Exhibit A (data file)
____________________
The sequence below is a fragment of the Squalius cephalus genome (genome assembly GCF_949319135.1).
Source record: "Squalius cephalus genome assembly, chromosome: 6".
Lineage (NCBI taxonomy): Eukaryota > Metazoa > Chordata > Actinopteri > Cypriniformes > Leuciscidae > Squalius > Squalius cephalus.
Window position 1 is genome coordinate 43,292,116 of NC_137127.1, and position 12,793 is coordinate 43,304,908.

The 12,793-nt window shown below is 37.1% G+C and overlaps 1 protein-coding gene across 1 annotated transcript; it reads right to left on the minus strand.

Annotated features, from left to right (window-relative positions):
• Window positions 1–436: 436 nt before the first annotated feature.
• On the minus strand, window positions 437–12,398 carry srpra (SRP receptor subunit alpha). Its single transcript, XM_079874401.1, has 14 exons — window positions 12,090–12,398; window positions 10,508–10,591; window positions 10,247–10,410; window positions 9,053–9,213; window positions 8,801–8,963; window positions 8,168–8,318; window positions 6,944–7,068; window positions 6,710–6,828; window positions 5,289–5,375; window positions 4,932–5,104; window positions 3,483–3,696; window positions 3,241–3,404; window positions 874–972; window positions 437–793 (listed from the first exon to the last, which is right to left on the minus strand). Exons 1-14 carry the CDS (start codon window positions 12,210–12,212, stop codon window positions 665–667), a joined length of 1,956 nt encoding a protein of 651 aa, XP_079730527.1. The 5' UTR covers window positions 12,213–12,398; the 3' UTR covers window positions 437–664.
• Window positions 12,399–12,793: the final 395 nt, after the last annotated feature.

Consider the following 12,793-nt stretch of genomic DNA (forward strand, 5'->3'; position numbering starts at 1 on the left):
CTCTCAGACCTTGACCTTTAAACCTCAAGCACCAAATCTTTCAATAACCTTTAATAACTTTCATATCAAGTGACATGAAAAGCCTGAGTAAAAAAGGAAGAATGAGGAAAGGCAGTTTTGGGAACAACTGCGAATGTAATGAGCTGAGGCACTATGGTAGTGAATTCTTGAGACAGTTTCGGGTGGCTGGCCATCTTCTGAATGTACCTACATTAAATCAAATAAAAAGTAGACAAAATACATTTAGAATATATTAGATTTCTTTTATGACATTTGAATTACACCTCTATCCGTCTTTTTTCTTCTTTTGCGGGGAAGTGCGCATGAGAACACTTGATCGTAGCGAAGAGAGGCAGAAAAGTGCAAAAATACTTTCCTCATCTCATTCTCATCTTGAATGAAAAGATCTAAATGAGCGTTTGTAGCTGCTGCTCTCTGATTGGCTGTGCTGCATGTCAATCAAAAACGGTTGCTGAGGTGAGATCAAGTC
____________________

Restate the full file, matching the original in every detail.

The sequence below is a fragment of the Squalius cephalus genome (genome assembly GCF_949319135.1).
Source record: "Squalius cephalus genome assembly, chromosome: 6".
Lineage (NCBI taxonomy): Eukaryota > Metazoa > Chordata > Actinopteri > Cypriniformes > Leuciscidae > Squalius > Squalius cephalus.
Window position 1 is genome coordinate 43,292,116 of NC_137127.1, and position 12,793 is coordinate 43,304,908.

The 12,793-nt window shown below is 37.1% G+C and overlaps 1 protein-coding gene across 1 annotated transcript; it reads right to left on the minus strand.

Annotated features, from left to right (window-relative positions):
• Window positions 1–436: 436 nt before the first annotated feature.
• On the minus strand, window positions 437–12,398 carry srpra (SRP receptor subunit alpha). Its single transcript, XM_079874401.1, has 14 exons — window positions 12,090–12,398; window positions 10,508–10,591; window positions 10,247–10,410; window positions 9,053–9,213; window positions 8,801–8,963; window positions 8,168–8,318; window positions 6,944–7,068; window positions 6,710–6,828; window positions 5,289–5,375; window positions 4,932–5,104; window positions 3,483–3,696; window positions 3,241–3,404; window positions 874–972; window positions 437–793 (listed from the first exon to the last, which is right to left on the minus strand). Exons 1-14 carry the CDS (start codon window positions 12,210–12,212, stop codon window positions 665–667), a joined length of 1,956 nt encoding a protein of 651 aa, XP_079730527.1. The 5' UTR covers window positions 12,213–12,398; the 3' UTR covers window positions 437–664.
• Window positions 12,399–12,793: the final 395 nt, after the last annotated feature.

Consider the following 12,793-nt stretch of genomic DNA (forward strand, 5'->3'; position numbering starts at 1 on the left):
CTCTCAGACCTTGACCTTTAAACCTCAAGCACCAAATCTTTCAATAACCTTTAATAACTTTCATATCAAGTGACATGAAAAGCCTGAGTAAAAAAGGAAGAATGAGGAAAGGCAGTTTTGGGAACAACTGCGAATGTAATGAGCTGAGGCACTATGGTAGTGAATTCTTGAGACAGTTTCGGGTGGCTGGCCATCTTCTGAATGTACCTACATTAAATCAAATAAAAAGTAGACAAAATACATTTAGAATATATTAGATTTCTTTTATGACATTTGAATTACACCTCTATCCGTCTTTTTTCTTCTTTTGCGGGGAAGTGCGCATGAGAACACTTGATCGTAGCGAAGAGAGGCAGAAAAGTGCAAAAATACTTTCCTCATCTCATTCTCATCTTGAATGAAAAGATCTAAATGAGCGTTTGTAGCTGCTGCTCTCTGATTGGCTGTGCTGCATGTCAATCAAAAACGGTTGCTGAGGTGAGATCAAGTC